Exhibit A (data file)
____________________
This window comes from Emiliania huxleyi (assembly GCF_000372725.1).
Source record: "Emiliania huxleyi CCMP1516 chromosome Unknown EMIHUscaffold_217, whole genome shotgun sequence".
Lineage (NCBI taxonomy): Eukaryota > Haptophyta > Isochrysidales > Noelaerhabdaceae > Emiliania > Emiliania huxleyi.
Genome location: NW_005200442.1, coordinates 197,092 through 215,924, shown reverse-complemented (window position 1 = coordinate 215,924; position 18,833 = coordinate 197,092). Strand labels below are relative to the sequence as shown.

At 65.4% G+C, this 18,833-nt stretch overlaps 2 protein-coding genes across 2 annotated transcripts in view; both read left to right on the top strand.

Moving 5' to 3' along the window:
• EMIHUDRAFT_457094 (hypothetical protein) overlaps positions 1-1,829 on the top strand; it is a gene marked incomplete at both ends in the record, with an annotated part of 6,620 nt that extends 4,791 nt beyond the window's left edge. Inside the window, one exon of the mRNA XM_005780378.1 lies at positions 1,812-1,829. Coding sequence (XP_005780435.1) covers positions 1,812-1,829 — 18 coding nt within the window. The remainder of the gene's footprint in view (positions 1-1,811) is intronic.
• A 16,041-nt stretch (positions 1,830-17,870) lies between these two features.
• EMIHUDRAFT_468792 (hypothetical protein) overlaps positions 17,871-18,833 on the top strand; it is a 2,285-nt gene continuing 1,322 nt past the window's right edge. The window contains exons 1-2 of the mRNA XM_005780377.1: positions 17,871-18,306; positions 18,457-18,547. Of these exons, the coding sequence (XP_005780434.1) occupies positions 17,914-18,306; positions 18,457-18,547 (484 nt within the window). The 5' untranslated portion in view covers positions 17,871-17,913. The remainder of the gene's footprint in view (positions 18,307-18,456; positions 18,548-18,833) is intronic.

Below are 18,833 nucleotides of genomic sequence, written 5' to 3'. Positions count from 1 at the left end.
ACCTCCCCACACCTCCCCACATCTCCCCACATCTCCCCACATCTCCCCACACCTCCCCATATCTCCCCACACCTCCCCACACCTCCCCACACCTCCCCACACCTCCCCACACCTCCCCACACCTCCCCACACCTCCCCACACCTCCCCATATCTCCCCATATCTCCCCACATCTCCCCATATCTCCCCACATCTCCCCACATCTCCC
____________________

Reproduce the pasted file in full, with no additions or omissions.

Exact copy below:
This window comes from Emiliania huxleyi (assembly GCF_000372725.1).
Source record: "Emiliania huxleyi CCMP1516 chromosome Unknown EMIHUscaffold_217, whole genome shotgun sequence".
Lineage (NCBI taxonomy): Eukaryota > Haptophyta > Isochrysidales > Noelaerhabdaceae > Emiliania > Emiliania huxleyi.
Genome location: NW_005200442.1, coordinates 197,092 through 215,924, shown reverse-complemented (window position 1 = coordinate 215,924; position 18,833 = coordinate 197,092). Strand labels below are relative to the sequence as shown.

At 65.4% G+C, this 18,833-nt stretch overlaps 2 protein-coding genes across 2 annotated transcripts in view; both read left to right on the top strand.

Moving 5' to 3' along the window:
• EMIHUDRAFT_457094 (hypothetical protein) overlaps positions 1-1,829 on the top strand; it is a gene marked incomplete at both ends in the record, with an annotated part of 6,620 nt that extends 4,791 nt beyond the window's left edge. Inside the window, one exon of the mRNA XM_005780378.1 lies at positions 1,812-1,829. Coding sequence (XP_005780435.1) covers positions 1,812-1,829 — 18 coding nt within the window. The remainder of the gene's footprint in view (positions 1-1,811) is intronic.
• A 16,041-nt stretch (positions 1,830-17,870) lies between these two features.
• EMIHUDRAFT_468792 (hypothetical protein) overlaps positions 17,871-18,833 on the top strand; it is a 2,285-nt gene continuing 1,322 nt past the window's right edge. The window contains exons 1-2 of the mRNA XM_005780377.1: positions 17,871-18,306; positions 18,457-18,547. Of these exons, the coding sequence (XP_005780434.1) occupies positions 17,914-18,306; positions 18,457-18,547 (484 nt within the window). The 5' untranslated portion in view covers positions 17,871-17,913. The remainder of the gene's footprint in view (positions 18,307-18,456; positions 18,548-18,833) is intronic.

Below are 18,833 nucleotides of genomic sequence, written 5' to 3'. Positions count from 1 at the left end.
ACCTCCCCACACCTCCCCACATCTCCCCACATCTCCCCACATCTCCCCACACCTCCCCATATCTCCCCACACCTCCCCACACCTCCCCACACCTCCCCACACCTCCCCACACCTCCCCACACCTCCCCACACCTCCCCACACCTCCCCATATCTCCCCATATCTCCCCACATCTCCCCATATCTCCCCACATCTCCCCACATCTCCC